A 34-year-old Maynooth dad who accused a Kildare County Council traffic warden of being racist has been convicted of threatening behaviour and two other offences.
The accusation of racism was denied.
At the Kilcock District Court sitting held in Naas on October 16, Fidel Kazimire, 64 Newtown Court, Maynooth, was convicted of threatening now former traffic warden, John Paul Casey and of intimidating him by holding up a golf club at him and “threatening to kill” him.
The incidents happened after Mr Kazimire stopped to let his children out of his car at Convent Lane, Maynooth just after 9am on November 28 2017.
After hearing lengthy evidence, Judge Desmond Zaidan adjourned the matter for a Probation report on Mr Mr Kazimire, with a view to restorative justice.
Mr Kazimire told the Court that he believed Maynooth based Mr Casey, who is no longer a Council traffic warden, and who, the Court was told is facing separate charges on other matters, was harrasing him. The defendant said he had complained to Kildare County Council about the incident.
Mr Casey told the Court that he had left the job as it was affecting his personal life when he was out socialising. He said Mr Kazimire had stopped in the middle of the road and when he (the warden) approached him he told him to “f.. off” and drove at him (but did not hit him).
“I was in fear of my life,” said Mr Casey.
Mr Casey said there was no question of racism.
While Mr Kazimire said he had received 10-20 tickets over time, Mr Casey said he gave the defendant, who works for Apache Pizza, one ticket before for parking on a path.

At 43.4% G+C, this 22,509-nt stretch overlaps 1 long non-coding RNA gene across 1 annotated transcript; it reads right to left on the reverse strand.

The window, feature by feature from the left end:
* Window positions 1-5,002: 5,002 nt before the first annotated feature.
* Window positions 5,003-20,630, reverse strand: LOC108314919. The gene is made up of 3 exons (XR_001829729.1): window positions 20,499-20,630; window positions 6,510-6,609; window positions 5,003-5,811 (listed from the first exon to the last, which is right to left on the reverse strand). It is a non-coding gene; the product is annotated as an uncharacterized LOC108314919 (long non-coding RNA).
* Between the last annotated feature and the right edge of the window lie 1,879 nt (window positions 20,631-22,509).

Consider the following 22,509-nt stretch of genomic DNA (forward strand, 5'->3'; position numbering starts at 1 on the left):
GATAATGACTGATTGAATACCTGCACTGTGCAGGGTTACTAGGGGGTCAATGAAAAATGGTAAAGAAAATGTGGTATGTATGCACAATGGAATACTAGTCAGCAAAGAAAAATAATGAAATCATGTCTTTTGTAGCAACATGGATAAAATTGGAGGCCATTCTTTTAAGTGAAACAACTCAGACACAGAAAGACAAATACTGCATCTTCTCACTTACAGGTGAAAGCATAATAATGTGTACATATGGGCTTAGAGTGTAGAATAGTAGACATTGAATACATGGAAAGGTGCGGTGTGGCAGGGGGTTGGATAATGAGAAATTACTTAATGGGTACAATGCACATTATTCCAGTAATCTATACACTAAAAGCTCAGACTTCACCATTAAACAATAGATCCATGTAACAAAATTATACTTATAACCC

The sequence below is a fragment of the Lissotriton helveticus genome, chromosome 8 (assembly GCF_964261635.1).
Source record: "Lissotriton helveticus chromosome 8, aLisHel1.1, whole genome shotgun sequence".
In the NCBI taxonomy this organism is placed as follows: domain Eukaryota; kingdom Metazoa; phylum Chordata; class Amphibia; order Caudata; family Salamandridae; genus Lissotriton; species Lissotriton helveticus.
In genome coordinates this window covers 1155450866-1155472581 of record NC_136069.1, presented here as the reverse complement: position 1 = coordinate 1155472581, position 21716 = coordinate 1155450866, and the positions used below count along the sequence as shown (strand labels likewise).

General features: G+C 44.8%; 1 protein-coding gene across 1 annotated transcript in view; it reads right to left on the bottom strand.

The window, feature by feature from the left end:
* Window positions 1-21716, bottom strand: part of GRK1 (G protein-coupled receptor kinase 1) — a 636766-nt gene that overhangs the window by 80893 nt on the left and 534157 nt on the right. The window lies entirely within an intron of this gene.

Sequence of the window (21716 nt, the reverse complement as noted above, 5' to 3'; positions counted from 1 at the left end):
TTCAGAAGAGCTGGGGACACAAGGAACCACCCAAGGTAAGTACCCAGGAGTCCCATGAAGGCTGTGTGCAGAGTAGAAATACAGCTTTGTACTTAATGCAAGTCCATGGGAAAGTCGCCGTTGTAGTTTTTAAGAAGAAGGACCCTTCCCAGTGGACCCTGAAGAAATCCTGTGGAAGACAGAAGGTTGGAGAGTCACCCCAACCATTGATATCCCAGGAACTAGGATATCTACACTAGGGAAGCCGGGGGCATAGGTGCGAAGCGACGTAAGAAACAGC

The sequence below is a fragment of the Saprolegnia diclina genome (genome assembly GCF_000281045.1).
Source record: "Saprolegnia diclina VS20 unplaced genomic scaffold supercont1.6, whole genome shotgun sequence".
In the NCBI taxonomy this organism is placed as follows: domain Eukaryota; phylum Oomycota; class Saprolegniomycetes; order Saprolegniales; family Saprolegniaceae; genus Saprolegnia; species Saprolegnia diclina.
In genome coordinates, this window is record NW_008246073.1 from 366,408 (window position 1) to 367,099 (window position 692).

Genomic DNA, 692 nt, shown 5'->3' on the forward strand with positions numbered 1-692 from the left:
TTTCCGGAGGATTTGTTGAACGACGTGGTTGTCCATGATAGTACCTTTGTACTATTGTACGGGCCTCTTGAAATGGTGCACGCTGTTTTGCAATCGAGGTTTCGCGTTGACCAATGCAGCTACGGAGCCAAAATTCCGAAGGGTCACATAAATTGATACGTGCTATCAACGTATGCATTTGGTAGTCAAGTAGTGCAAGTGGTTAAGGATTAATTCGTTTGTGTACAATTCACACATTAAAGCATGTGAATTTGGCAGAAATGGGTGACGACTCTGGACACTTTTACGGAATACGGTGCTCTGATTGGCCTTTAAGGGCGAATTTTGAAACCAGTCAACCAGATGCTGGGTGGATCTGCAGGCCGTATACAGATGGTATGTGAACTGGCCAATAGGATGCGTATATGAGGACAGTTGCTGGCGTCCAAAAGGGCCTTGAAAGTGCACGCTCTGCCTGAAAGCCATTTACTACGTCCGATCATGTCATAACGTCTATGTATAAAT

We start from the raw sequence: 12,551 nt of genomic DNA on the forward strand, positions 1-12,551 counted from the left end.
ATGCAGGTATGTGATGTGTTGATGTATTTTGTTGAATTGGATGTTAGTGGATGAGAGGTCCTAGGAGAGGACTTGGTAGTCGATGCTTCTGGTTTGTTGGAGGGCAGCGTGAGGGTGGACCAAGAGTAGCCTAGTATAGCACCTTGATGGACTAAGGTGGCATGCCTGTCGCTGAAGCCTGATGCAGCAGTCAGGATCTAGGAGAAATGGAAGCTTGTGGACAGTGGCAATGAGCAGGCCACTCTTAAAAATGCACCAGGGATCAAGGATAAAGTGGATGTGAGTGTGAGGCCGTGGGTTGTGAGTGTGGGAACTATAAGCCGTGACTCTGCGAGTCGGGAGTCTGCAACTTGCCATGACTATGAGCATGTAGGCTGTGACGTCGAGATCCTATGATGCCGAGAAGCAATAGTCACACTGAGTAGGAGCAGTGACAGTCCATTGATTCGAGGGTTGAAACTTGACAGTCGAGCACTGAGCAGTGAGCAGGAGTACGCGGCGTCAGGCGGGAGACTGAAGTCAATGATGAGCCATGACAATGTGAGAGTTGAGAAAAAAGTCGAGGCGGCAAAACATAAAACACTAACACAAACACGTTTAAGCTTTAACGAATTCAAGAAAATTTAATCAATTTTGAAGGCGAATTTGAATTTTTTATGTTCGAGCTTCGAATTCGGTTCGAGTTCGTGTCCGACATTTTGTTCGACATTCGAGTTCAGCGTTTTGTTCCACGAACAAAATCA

Mr Casey agreed with David Powderly, solicitor for Mr Kazimire, that he had no function in traffic management, but if someone was blocking traffic he would try and move them on.
He said he was directing the defendant to a parking space.
Mr Powderly suggested five cars in front of Mr Kazimire had let out children but Mr Casey said they had moved on and others were beeping at defendant.
The Court was told that during the incident, Mr Casey kicked Mr Kazimire's car four times but that in his statement to Garda Dan Broderick, he said he had “slapped” the car.
Mr Casey denied the first act of aggression was him kicking the car, stating that Mr Kazimire would have hit him in the bus space in which he was standing if that was the case.
Mr Casey said at one point he feared for his life.
Mr Powderly put it to him that Mr Kazimire felt that he had to take some means to protect himself but Mr Casey said the defendant was very aggressive.
Mr Casey denied that there was “a history” between them.
Mr Casey said he had given defendant a ticket before but had not been singling him out.
Mr Powderly put it to Mr Casey that he did not like Mr Kazimire and he was going to teach him a lesson.
Mr Casey denied this. He said he had given him two chances. Mr Casey said “only a mad man drives a car at you because you give him a ticket.” He said he did not kick the car until Mr Kazimire drove at him. He denied to Mr Powderly that he over reacted.
Mr Casey went on to say that he had now left the job. He worked as a warden in Maynooth, Leixlip and Celbridge for just under twelve months.
Paul Boothman, a school warden at Convent Lane, said he saw Mr Kazimire holding the golf club, which was taken from the boot of the car, up to Mr Casey.
Mr Kazimire, he said, was blocking traffic and he asked him to go to his car.
Mr Kazimire told the Court that he asked Mr Boothman if he saw the incident and the latter told him he did not.
Mr Boothman said that he did not see Mr Casey kick the car.
Garda Dan Broderick told how he took a statement but did not witness the incidents. In the statement Mr Kazimire said he did not hit Mr Casey and that Mr Casey had said to him “hit me.”
He said in the statement Mr Casey had given him ten tickets, something Mr Casey denied.
Garda Broderick said he did not imagine there was anything racist involved. He knew Mr Kazimire worked with Apache Piazza and was always pleasant.
Garda Broderick said there was a problem of parents abandoning cars and parking illegally in the area.
Mr Powderly put it to him that it was Garda job to direct traffic but Garda Broderick said a warden could be proactive if traffic was blocked.
Mr Kazimire said he told Mr Casey he could not give him a ticket as he was sitting in traffic.
He denied driving at the warden, who he maintained, left the job two weeks afterwards.